Beauty may be in the eye of the beholder, but intelligence is harder to argue. Perhaps you’ve always wanted a whip-smart dog who listens to commands and consistently impresses you with its braininess. More so, you’d love it if they were low-shedding.
Which dog breeds fit the bill?
Here’s the list:
- Miniature Schnauzer
- Afghan Hound
- German Shorthaired Pointer
- Standard Schnauzer
- Irish Water Spaniel
- Yorkshire Terrier
Although intelligence is something that every dog will possess in different quantities, the following 10 breeds are beloved for their smarts as well as their lack of shedding. I’ll talk more about these exceptional breeds ahead, so keep reading!
It doesn’t matter whether you adopt a Toy Poodle or a Standard Poodle; you can rest assured that this is one smart dog!
Known for being very eager to learn, extremely trainable, and incredibly smart, a Poodle will be happy to spend hours mastering commands. The dog’s athleticism means you can teach the Poodle more advanced instructions too.
This dog feels prideful when it accomplishes its feats, which is something you two can bask in together!
Although it sounds like it doesn’t get any better, it does indeed. Poodles are some of the lowest-shedding dogs due to their wiry, single-layered coats.
I should note that the upkeep of that coat can be challenging, especially if you want your Poodle to sport a show-dog cut. However, you can always take your dog to the groomer’s if you’d rather not do the trimming.
The dog with the butterfly ears known as the Papillon is a small French breed with a long, flowing coat.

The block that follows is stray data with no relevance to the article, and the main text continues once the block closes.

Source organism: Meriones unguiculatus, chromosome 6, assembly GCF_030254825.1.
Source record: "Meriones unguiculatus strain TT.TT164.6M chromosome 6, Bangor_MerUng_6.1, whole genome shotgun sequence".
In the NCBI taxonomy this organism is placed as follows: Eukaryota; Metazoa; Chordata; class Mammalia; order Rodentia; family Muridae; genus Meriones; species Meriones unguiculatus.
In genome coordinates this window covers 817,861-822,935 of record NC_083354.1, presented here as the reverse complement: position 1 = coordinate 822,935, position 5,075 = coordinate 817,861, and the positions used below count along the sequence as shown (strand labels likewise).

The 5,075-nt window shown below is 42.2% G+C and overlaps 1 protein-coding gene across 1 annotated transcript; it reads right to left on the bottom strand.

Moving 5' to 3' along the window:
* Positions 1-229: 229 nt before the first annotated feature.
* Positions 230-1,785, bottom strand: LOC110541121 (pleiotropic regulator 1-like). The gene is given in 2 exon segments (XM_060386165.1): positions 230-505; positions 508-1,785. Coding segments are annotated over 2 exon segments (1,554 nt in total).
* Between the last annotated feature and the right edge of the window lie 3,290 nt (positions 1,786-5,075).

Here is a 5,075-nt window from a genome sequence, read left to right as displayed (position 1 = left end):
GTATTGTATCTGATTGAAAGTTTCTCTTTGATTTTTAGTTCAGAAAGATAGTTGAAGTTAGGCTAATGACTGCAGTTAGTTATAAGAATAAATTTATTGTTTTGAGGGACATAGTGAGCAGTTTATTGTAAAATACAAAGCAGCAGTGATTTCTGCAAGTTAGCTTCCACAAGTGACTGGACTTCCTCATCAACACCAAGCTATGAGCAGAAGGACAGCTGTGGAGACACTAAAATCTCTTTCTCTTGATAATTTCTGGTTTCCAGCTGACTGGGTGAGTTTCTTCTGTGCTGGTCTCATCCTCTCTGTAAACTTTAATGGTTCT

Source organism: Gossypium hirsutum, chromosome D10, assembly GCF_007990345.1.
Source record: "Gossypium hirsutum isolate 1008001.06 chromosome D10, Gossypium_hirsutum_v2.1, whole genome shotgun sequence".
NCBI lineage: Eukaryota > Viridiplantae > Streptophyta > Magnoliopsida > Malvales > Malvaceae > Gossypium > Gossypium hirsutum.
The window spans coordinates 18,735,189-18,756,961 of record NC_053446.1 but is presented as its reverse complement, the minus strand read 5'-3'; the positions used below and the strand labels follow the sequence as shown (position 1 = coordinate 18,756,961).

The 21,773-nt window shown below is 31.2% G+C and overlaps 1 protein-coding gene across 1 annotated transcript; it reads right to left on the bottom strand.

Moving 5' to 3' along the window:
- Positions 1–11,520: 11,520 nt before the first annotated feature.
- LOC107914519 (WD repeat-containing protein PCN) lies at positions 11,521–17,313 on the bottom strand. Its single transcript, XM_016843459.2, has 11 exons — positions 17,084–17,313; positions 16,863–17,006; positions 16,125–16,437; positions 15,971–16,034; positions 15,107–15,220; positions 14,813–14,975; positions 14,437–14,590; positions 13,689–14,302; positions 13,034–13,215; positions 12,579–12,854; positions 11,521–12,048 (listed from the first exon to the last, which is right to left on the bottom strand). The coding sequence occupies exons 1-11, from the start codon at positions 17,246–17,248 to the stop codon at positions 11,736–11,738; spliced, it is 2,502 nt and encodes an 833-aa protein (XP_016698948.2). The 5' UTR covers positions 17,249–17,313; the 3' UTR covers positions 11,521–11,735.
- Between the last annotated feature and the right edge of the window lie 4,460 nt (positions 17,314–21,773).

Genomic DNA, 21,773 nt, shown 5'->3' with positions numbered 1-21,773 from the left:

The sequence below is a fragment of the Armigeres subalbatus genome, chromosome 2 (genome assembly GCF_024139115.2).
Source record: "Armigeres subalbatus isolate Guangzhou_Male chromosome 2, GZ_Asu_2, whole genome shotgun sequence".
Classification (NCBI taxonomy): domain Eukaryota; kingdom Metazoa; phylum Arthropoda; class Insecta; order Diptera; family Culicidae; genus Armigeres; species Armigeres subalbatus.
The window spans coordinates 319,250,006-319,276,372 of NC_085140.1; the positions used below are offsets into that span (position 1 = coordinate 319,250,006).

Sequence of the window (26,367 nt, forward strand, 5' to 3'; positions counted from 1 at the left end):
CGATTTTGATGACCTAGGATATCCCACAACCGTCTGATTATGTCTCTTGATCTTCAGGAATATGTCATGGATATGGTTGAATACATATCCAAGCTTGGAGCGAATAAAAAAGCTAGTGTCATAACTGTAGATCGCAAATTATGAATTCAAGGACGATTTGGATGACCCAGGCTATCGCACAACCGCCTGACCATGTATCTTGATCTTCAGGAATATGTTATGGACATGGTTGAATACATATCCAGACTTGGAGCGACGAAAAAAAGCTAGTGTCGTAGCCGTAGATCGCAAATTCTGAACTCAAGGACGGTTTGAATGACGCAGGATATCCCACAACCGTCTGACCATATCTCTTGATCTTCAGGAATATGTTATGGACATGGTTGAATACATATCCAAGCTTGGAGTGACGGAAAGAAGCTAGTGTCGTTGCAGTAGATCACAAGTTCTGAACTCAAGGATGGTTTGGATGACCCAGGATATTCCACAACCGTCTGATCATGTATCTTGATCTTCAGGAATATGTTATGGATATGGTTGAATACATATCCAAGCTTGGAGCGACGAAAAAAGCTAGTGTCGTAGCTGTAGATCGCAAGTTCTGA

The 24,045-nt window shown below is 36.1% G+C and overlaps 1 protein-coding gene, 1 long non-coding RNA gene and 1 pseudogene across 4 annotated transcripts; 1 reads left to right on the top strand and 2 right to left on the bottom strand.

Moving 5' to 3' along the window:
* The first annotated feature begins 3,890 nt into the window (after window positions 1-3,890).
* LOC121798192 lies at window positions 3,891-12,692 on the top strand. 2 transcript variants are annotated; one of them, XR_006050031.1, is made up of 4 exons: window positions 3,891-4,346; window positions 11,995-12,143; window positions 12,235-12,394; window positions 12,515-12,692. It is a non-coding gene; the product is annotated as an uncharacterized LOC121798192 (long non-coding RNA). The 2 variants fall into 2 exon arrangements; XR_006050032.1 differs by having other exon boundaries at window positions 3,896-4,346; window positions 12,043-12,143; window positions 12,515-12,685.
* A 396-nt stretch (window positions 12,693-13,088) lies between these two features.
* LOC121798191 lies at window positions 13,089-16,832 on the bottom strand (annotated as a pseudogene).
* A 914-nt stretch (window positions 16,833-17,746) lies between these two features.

That coat is low-shedding for two reasons; number one, the Pap is single-coated. Second, the longer a dog’s fur grows, the more delayed its hair cell turnover.
Even grooming the Papillon isn’t a challenge. That gives you more time to enjoy with this sweet, cheerful, and intelligent canine companion.
The Pap has a can-do attitude and can try to take charge, so keep that in mind when training this pup!
3. Miniature Schnauzer
The Miniature Schnauzer looks worldly and wise with its thick eyebrows and flowing “facial hair.” The dog is indeed as intelligent as you would assume.
According to the Nationwide PetHealthZone, when tested, the Miniature Schnauzer learned commands after repeating them between five and 15 times.
Then, when asked to respond to commands, the dog did as requested in more than 85 percent of instances.
Although the Mini Schnauzer is double-coated and thus sheds seasonally, since he’s not a big dog, the amount of shedding isn’t a huge deal.
That said, grooming a Miniature Schnauzer will take up time, as the dog needs brushing nearly every day and plenty of detangling to its knot-prone fur.
4. Afghan Hound
With its flowing locks, the Afghan Hound is a sight to behold. This gorgeous dog is also one of the smartest breeds you can find.
However, smart does not always mean trainable, and I want to make that distinction clear. The Afghan Hound is quite stubborn, so you have to be ready to contend with that. Verbally disciplining the dog makes it even more reluctant to listen.
As is the case with the Papillion, the reason the Afghan Hound sheds so minimally is due to the style of its coat. That is, the coat is long and single-layered. An extended hair growth cycle is at play here as well.
Further, the Afghan Hound doesn’t shed seasonally, which does your upholstery and wardrobe a big favor.
You’ll have to get into a habit of brushing and bathing this dog frequently to keep its luxurious coat free of knots and mats, but it’s worth it.
5. German Shorthaired Pointer
The German Shorthaired Pointer is a hunting breed that originates from Germany. Capable of traversing the water and land with equal precision, a breed like this of course must possess great smarts. Indeed, the GSP does!
More so than only bright, the German Shorthaired Pointer is playful to boot. That combination makes him an excellent companion.
His short fur doesn’t shed much but do expect more hair around the house when the GSP blows his coat first in the late spring and then in the fall in preparation for winter.